An Opera in two acts
libretto by Myfawny Piper
(Not) To Fight: Class and Strife in English Military Families
For as long as there is a military, there will be wars to be fought; as long as there is a military, there will be families whose legacy it is to populate the armies. Thus is the essential drama in Benjamin Britten’s 1971 opera, Owen Wingrave, now playing at Chicago Opera Theater. Written in part in reaction to the Vietnam War, Britten’s pacifism is actually more deeply rooted: during the Second World War he left England for America as a conscientious objector. The opera, then, is ostensibly an antiwar statement, as Britten, perhaps, identifies with young Owen as he shirks his inherited military destiny.
Owen Wingrave is the third and final opera of Chicago Opera Theater’s 2009 season. Over the years COT has proven its commitment to performing both classics and overlooked gems like this one and, in so doing, takes more chances with programming and direction than other opera companies. Presenting Britten’s relatively unknown opera on the heels of its Carmen production is a reminder that opera is more than the stereotypical reputation it has in popular culture—a reputation that often precedes and mars the experience of new audience members.
COT’s production blends seamlessly with the content of the opera. Whereas their more adventurous productions can create a rift between music-drama and staging (see: Don Giovanni), this production is appropriately dark and introspective and set in the timelessness of English culture. The singers and orchestra, in general, neither make or break the opera: aside from some tuning issues in the orchestra, the musicians are mostly vehicles for the music, leaving their egos at the door. Owen, played by Matthew Worth, stood out from the crowd: his voice was an impossible combination of effortlessness and weightlessness with just the right amount of depth. I also enjoyed the voices of Matt Boehler and Rebecca Caine playing Mr. and Mrs. Coyle, who, admittedly, had an easier time pleasing the audience simply by playing more amiable characters. It was bemusing to see Mr. Boehler and try to remember him playing the lecherous Leporello in Don Giovanni.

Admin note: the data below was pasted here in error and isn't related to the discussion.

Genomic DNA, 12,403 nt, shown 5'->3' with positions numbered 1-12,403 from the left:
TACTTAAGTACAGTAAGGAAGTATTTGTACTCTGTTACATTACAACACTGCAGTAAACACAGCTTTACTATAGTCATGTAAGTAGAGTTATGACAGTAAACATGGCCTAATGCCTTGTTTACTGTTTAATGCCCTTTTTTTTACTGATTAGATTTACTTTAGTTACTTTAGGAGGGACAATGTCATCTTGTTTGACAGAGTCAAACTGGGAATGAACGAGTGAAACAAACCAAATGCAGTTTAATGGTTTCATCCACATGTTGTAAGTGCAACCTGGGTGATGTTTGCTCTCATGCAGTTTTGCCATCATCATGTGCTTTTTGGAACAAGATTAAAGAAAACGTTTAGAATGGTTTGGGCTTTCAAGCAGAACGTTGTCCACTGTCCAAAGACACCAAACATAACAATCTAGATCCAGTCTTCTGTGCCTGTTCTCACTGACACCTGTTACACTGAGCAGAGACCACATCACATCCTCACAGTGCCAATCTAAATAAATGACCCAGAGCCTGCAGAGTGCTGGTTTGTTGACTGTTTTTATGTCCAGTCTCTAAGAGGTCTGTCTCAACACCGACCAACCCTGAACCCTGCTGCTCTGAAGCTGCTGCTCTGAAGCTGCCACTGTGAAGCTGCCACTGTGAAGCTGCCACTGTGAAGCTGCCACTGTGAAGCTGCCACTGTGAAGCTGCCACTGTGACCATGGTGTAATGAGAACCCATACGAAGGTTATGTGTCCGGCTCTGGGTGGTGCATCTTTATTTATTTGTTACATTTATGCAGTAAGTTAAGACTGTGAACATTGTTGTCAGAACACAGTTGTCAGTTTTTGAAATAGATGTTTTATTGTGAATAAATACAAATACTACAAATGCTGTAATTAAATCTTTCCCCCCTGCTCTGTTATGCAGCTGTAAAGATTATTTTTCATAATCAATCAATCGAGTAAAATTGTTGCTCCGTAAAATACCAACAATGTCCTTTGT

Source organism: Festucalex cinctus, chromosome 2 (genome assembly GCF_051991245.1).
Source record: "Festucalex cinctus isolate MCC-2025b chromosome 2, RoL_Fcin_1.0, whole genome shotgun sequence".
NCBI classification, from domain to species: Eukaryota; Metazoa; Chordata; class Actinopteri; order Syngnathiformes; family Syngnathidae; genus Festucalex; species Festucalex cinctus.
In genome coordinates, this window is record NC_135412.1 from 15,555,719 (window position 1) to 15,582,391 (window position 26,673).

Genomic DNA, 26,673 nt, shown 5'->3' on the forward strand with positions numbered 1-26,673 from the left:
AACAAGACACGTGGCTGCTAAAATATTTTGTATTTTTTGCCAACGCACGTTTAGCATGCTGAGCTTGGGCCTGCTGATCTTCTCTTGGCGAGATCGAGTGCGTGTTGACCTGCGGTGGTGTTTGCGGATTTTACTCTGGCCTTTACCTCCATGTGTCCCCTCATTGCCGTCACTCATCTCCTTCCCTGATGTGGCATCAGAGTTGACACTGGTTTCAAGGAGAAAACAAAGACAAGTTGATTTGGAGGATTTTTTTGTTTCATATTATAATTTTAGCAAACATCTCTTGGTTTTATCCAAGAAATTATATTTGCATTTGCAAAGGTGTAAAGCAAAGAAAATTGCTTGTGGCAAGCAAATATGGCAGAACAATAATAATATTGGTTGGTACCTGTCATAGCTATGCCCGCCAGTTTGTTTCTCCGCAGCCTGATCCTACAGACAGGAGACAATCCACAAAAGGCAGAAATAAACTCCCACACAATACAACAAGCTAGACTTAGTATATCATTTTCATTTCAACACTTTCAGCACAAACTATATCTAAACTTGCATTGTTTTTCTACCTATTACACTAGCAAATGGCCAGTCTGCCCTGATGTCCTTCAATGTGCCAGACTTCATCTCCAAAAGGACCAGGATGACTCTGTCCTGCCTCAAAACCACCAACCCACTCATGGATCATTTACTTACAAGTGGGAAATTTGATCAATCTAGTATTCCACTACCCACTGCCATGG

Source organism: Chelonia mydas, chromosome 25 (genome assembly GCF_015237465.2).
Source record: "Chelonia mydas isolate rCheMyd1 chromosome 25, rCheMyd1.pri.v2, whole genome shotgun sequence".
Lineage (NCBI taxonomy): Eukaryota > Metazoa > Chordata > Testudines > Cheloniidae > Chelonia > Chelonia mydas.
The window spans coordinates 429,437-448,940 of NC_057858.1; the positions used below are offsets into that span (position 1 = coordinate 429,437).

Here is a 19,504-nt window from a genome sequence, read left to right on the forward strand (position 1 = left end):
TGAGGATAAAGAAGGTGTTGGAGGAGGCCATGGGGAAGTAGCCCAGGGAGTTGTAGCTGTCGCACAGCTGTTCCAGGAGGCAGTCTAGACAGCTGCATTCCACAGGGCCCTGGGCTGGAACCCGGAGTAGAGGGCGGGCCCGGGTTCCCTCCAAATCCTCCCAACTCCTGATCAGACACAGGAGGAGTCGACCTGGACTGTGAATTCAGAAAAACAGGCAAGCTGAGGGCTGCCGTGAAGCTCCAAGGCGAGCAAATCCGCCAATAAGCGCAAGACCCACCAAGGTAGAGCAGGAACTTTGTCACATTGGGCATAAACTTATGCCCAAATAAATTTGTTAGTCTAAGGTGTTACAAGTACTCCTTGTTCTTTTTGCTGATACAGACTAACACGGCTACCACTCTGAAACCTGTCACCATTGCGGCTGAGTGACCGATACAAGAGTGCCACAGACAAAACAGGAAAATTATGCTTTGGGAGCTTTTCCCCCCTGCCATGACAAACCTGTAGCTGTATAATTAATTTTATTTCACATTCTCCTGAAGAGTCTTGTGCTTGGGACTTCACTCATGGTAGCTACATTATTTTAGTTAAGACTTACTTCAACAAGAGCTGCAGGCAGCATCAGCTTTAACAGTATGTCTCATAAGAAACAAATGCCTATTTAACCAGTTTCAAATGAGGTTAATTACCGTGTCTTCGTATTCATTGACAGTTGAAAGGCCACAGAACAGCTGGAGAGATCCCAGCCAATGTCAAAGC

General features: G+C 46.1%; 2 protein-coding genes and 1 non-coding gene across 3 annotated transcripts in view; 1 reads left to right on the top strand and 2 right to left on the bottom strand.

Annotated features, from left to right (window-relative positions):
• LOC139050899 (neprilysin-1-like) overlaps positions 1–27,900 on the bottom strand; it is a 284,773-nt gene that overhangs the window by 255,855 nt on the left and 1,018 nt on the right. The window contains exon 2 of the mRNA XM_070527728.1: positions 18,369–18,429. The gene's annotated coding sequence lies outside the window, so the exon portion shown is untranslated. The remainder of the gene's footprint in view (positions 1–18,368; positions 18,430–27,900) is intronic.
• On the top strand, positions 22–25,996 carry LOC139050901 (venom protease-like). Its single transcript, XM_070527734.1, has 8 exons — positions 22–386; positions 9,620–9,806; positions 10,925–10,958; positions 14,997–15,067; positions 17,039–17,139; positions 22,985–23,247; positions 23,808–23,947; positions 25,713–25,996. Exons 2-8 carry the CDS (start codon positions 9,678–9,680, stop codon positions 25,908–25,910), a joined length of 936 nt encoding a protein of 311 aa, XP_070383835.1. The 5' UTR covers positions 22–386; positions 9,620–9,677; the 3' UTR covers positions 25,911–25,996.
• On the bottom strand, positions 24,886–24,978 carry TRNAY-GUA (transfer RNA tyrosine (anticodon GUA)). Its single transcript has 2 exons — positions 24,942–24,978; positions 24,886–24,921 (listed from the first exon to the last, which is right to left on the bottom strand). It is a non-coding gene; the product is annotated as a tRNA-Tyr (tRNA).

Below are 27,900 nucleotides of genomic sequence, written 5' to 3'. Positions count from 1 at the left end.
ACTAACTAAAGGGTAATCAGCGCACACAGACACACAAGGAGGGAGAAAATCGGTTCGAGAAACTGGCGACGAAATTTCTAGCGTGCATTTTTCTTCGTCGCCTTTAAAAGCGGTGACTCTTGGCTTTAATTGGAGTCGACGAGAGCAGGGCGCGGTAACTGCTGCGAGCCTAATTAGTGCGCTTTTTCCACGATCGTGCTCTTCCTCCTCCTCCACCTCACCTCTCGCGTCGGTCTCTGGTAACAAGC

Like any opera, so they say, the success relies more on the plot than almost anything else. I found this plot interesting from an anthropological perspective but somewhat one-dimensional as a piece of literature. Once Owen reveals his desire to leave the army, the talk is of almost nothing else. Most of the characters are almost caricatures, whereas Owen’s is perhaps the most three-dimensional: he understands the forces against him and then expressing the most free will in opposition thereto. And yet, his character is as stubborn and one-track as any of the others. The one major diversion is the supernatural element, which seems insignificant throughout most of the opera but then, in the end, turns out to tell the same story. All that being said, it was hardly ever boring; there were just a few dull scenes involving ghosts that did not succeed in capturing my wanderlust attention. Overall, I found it interesting because it is a world that I had not ever be able to imagine, indeed, not even really believing in its existence. It is a world that surely exists in the U.S. as well, but Britten’s world is even more extreme due to the rigidity of the English class system.
While the plot seems relatively uninspired, the music keeps your attention with a diversity of styles and textures. Britten’s interest in atonality comes through during more conversational moments when the vocal lines can seem almost awkward and unmusical, but these passages are balanced by a couple beautiful more diatonic arias. One hears many influences mixed together but subdued: his atonality never reaches the unsettled angst of a composer like Schoenberg, and his arias are never quite as lyrical as Puccini.
Britten’s Owen Wingrave may never be a classic, but it is a well-crafted work of theater mixed with creative orchestration and angular vocal writing. I enjoyed it through to the end, and, in fact, enjoyed it even more because of the way in which it ended: it was almost as if the whole opera was building you up for the final twist of fate. It gave me a sense of unsettled mystery that almost gave way to a beautiful mixture of sadness and beauty.
At the Harris Theater for Music and Dance in Millennium Park – 205 E. Randolph, Chicago, IL. Call 312.704.8414 or visit ChicagoOperaTheater.org for tickets ($30-$120); student tickets available at 50% discount. Performances: May 16, 20, 22, 24, and 26, 2009